DF: How will it feel to come back to Schreiber with your book?

BA: It means so much to come back and do (the book event) where it all started. This might sound corny, but it’s almost like I’m following the map back to Schreiber.

It was so hard to leave Schreiber, I can’t even tell you… I’m married now. We have a great kid. I wouldn’t change it for the world. In a way, it’s like this book is a piece of Schreiber that’s with me all the time.

Bethanie Allen works at Kidswork Therapy Center in Union County. She lives near Lewisburg with her husband Josh and their 2-year-old son Braxton.

AMBUCS rides to the rescue

There’s just one problem. They can be expensive.

This is where AMBUCS comes in. AMBUCS is a national nonprofit “dedicated to creating mobility and independence for people with disabilities,” according to its website.

Most of the work nationally and locally involves helping families obtain Amtryke therapeutic tricycles. And that’s why Howard Livingston and Bruce Schmoyer visited Schreiber Monday morning.

Howard and Bruce are two longtime Lancaster AMBUCS volunteers, and they stopped in to assemble a new bike for Elizabeth Owens and her son, Dorian. They live in New Holland.

Dorian was born with hydrocephalus. While he was still in utero, fluid developed inside his skull. The resulting pressure caused brain damage that left Dorian with ataxic cerebral palsy, seizure disorder and deafness.

He has been coming to Schreiber since he was 2; he’s 16 now. He receives all three therapies here, including physical therapy with Laurie Panther.

She said if a child can propel the bike on their own or if riding helps him or her with their endurance or strength, they are a candidate to receive one of the bikes.

Laurie surprised Dorian with the bike that Howard and Bruce had just finished putting together. His eyes lit up when he saw it.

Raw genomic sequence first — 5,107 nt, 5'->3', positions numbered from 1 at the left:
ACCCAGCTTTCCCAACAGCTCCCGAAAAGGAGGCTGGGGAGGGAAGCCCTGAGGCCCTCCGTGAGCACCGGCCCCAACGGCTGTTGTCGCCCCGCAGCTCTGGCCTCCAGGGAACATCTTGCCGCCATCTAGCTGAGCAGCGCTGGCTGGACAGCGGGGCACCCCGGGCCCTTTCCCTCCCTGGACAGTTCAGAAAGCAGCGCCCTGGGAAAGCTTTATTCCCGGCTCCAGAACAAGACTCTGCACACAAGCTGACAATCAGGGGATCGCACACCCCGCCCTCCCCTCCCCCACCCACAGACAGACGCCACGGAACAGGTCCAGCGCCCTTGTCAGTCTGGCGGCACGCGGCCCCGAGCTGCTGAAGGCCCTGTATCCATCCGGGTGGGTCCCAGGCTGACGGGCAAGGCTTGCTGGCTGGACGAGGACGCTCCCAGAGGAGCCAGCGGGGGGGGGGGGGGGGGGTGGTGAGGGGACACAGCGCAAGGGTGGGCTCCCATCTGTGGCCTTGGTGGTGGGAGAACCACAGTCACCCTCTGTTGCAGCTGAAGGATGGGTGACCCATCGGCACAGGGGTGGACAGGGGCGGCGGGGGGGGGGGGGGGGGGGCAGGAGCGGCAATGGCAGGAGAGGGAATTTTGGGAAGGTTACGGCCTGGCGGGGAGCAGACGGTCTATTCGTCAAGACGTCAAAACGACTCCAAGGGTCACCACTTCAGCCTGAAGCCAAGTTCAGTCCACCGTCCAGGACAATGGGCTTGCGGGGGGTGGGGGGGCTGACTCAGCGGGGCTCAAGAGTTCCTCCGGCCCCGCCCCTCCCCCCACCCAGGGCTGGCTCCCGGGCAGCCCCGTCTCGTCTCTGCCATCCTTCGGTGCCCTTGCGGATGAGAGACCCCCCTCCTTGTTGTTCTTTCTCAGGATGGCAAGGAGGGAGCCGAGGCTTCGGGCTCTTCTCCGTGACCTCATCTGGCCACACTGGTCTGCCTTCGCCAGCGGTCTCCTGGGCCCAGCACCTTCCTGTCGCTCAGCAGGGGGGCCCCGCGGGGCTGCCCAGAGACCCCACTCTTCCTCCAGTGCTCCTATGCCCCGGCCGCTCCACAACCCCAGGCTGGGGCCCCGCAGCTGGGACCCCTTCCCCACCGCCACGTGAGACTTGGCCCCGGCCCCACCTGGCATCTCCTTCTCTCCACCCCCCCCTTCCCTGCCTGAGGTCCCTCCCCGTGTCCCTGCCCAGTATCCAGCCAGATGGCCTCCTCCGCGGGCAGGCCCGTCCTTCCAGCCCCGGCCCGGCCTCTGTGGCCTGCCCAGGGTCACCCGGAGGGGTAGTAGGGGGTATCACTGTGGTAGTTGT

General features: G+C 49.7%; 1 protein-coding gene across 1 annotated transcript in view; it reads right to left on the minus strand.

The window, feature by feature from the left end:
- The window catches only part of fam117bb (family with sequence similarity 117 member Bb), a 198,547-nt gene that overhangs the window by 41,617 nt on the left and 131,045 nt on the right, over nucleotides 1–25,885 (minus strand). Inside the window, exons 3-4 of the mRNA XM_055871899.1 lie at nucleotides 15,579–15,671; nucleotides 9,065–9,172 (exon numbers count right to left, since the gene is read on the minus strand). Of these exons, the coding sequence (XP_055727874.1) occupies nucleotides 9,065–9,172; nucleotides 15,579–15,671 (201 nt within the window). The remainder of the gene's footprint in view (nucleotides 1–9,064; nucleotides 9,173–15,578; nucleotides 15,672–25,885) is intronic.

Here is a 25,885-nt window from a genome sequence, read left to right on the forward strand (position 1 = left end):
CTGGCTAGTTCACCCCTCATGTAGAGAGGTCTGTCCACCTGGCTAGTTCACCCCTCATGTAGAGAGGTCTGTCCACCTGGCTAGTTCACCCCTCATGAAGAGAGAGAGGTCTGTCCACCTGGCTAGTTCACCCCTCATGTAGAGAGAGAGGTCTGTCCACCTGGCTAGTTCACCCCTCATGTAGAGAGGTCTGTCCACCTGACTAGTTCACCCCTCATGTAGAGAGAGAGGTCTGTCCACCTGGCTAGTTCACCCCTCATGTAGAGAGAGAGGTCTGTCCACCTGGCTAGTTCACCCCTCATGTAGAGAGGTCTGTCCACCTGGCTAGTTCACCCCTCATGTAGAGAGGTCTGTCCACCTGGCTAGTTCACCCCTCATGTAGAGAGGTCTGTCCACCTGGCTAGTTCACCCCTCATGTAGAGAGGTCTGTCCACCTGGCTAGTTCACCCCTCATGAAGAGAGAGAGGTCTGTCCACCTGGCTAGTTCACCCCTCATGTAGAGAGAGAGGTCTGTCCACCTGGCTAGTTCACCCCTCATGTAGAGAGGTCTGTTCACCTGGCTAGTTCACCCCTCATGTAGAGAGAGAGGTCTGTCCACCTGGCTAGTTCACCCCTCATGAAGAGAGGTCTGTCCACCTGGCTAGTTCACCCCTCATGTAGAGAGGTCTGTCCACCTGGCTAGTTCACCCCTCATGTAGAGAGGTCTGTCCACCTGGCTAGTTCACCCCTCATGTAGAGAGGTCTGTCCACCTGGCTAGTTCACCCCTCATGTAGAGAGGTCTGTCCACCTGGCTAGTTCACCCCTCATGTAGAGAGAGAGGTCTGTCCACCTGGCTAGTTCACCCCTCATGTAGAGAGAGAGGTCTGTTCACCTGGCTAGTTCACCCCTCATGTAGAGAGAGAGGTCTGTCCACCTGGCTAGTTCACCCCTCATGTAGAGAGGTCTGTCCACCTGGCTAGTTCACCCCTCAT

“This is a big deal for him,” his mom said as Dorian wheeled his new bike through Schreiber’s hallways. “It’s good for his coordination and his core muscle strength. And the biggest thing is the feeling of independence. This will be his bike for him to ride on his own at home.”

Laurie knew Dorian would be excited.

“We ride the bike we have every week here,” she said. “He asks to ride it. It’s his favorite thing to do. Being able to surprise him with it today was pretty cool.”

The Amtryke bikes aren’t cheap. One can cost anywhere from $1,000 to $2,500 or more, depending on what features are required.

AMBUCS pays for them. A family or an organization such as Schreiber will put in the request. AMBUCS reviews the request and, if approved, orders the bike from Amtryke.

“We were (buying) about two or three a year up until about a year ago,” Howard said. “The local group decided we needed to ramp it up. We said we could do better. We bought 12 bikes just through our chapter in the past year.”

AMBUCS funds its local bike buying program primarily through an annual art auction, Howard said.

This was the fourth time Laurie has arranged for a family to receive one of the bikes, she said. It doesn’t get old.